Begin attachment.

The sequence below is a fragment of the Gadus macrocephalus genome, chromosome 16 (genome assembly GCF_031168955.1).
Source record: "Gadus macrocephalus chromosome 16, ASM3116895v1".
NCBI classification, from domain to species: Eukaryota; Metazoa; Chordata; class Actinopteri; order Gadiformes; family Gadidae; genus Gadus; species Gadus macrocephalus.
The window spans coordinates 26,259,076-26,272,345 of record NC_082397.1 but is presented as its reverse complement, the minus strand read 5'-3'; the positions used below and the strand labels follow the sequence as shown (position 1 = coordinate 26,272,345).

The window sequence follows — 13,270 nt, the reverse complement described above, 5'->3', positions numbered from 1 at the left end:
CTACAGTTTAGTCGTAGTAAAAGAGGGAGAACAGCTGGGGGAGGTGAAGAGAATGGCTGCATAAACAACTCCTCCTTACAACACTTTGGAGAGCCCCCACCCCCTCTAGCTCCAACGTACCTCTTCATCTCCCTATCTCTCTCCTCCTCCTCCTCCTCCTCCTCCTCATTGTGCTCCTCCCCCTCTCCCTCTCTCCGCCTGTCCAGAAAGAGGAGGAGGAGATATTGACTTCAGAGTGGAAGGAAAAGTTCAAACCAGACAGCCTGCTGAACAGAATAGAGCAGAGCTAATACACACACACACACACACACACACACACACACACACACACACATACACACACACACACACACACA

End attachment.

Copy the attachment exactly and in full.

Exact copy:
The sequence below is a fragment of the Gadus macrocephalus genome, chromosome 16 (genome assembly GCF_031168955.1).
Source record: "Gadus macrocephalus chromosome 16, ASM3116895v1".
NCBI classification, from domain to species: Eukaryota; Metazoa; Chordata; class Actinopteri; order Gadiformes; family Gadidae; genus Gadus; species Gadus macrocephalus.
The window spans coordinates 26,259,076-26,272,345 of record NC_082397.1 but is presented as its reverse complement, the minus strand read 5'-3'; the positions used below and the strand labels follow the sequence as shown (position 1 = coordinate 26,272,345).

The window sequence follows — 13,270 nt, the reverse complement described above, 5'->3', positions numbered from 1 at the left end:
CTACAGTTTAGTCGTAGTAAAAGAGGGAGAACAGCTGGGGGAGGTGAAGAGAATGGCTGCATAAACAACTCCTCCTTACAACACTTTGGAGAGCCCCCACCCCCTCTAGCTCCAACGTACCTCTTCATCTCCCTATCTCTCTCCTCCTCCTCCTCCTCCTCCTCCTCATTGTGCTCCTCCCCCTCTCCCTCTCTCCGCCTGTCCAGAAAGAGGAGGAGGAGATATTGACTTCAGAGTGGAAGGAAAAGTTCAAACCAGACAGCCTGCTGAACAGAATAGAGCAGAGCTAATACACACACACACACACACACACACACACACACACACACACACATACACACACACACACACACACA